The 2013-14 Utah Jazz will be Gordon Hayward's team, if he wants it.
This, of course, is not a totally fair statement because it implies the soon-to-be fourth-year player might not want to take control of the team's leadership. The truth is, Hayward, 23, is all about winning and somewhere in his heart -- and his noggin, too -- he's willing to do what it takes to succeed.
But while it may seem unfair to wonder if he really wants to lead the team, it's a question worth exploring in the wake of a disappointing 2012-13 campaign that saw the Jazz come up short of making the postseason.
There were moments during the season Hayward when flashed his leadership potential, not necessarily in a loud or demonstrative way, but rather in the no-nonsense manner he went about his job.
Others - even the veteran guys who've been in the league much longer - took notice and followed, especially as the Jazz went 9-3 over their last 12 games.
But since coming into the league in 2010, Hayward has been mindful of his place, often respectfully deferring to his veteran teammates. This isn't exactly a bad thing, since chemistry is important and the balance in a locker room is often delicate.
Also, Hayward has wisely been true to himself during the first three years of his career. He is who he is and if he'd tried to bluff his way with a lot of tough talk and fake brashness, his teammates would've sensed it and simply written him off as a phony.
"I've never been an extremely vocal person," he said Thursday, as players gathered to clean out their lockers. "But when the time is right, there's definitely things to be said."
If now isn't the time to step up and speak up, it soon will be.
As the Jazz head into a summer filled with free agent possibilities, there are few certainties outside of Hayward, Derrick Favors, Enes Kanter and Alec Burks.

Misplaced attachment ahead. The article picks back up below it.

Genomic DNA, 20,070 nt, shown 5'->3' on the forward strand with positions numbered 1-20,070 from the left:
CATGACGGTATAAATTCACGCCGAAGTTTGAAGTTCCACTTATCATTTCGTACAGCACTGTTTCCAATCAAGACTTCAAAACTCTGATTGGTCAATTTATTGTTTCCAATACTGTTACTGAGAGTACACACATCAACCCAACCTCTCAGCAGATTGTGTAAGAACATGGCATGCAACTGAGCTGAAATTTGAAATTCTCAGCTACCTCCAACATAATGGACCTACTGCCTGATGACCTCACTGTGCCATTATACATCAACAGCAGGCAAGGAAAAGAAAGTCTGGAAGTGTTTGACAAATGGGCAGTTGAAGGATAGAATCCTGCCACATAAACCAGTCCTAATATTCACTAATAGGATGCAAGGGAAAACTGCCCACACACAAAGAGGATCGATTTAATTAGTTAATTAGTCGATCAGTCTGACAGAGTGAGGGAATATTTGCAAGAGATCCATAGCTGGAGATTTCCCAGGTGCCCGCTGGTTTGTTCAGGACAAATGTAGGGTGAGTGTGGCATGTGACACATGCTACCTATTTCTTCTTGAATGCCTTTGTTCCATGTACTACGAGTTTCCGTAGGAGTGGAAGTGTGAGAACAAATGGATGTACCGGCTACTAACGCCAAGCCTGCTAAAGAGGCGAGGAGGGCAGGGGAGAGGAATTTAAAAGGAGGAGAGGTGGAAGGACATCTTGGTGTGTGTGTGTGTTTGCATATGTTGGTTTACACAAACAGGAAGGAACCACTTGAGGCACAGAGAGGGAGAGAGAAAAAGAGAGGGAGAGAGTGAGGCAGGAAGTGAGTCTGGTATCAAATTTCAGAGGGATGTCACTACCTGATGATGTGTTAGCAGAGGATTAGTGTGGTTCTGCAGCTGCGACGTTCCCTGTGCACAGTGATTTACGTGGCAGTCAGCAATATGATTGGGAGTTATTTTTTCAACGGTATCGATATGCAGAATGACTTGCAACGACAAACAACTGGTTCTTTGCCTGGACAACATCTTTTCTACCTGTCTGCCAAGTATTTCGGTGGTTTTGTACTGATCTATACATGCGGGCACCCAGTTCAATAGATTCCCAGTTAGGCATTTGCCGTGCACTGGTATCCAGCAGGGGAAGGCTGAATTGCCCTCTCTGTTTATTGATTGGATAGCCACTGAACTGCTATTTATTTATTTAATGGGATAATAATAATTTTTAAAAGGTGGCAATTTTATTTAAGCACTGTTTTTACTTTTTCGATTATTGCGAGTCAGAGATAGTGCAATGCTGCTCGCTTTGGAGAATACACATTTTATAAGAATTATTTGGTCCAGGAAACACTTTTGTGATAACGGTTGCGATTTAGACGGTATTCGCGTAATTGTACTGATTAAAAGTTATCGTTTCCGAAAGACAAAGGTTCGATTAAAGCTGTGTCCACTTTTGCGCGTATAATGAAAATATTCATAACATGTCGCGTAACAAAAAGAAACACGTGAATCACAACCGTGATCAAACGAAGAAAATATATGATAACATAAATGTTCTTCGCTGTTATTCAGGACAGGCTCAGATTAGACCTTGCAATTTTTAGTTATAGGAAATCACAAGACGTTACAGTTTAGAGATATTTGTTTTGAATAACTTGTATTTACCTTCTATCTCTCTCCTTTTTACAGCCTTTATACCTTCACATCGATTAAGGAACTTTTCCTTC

Of those, Hayward is the oldest and most tenured with the team.
Those other guys already look to him for leadership and in the coming months, others will too.
Hayward went through something similar playing high school ball in Indiana, where he led Brownsburg to a state championship and again as a sophomore at Butler University, where led the Bulldogs to the 2010 Final Four and a trip to the national finals.
He acknowledged there were moments when he realized he needed to step outside his comfort zone and get after a teammate. But he was also the best player on the team and the others paid attention to that.
Late last Thursday afternoon, after completing exit interviews with players, Jazz general manager Dennis Lindsey was asked if Hayward can develop a strong enough voice in the Jazz locker room.
Lindsey didn't hesitate with a response.
"He was just challenged to," he said.
Then he added: "Clearly, Gordon's a core piece going forward. I think he has a lot of leadership qualities, but he's a respectful guy."
Lindsey, who spent time with the Houston Rockets and the San Antonio Spurs before coming to Utah, put Hayward's name with the likes of John Stockton, Karl Malone, Tim Duncan, Tony Parker, Manu Ginobili, Hakeem Olajuwon, Clyde Drexler and Charles Barkley with regards to the process of becoming a leader in the NBA.
"They probably weren't the leaders they were early-career that they were mid-career and late-career," he said. "And that's out of respect to the veterans. But I think it's safe to say Gordon's going to have to grab our team a little bit like he did at Butler and say, 'OK, here we go. This is how we do things.'"
If Hayward isn't the best player on the Jazz roster, he's close. He does, potentially, have All-Star talent.
Because he not only possesses that talent, but the ability to make others want to follow him, the Jazz can indeed become his team.
All he has to do now is take it.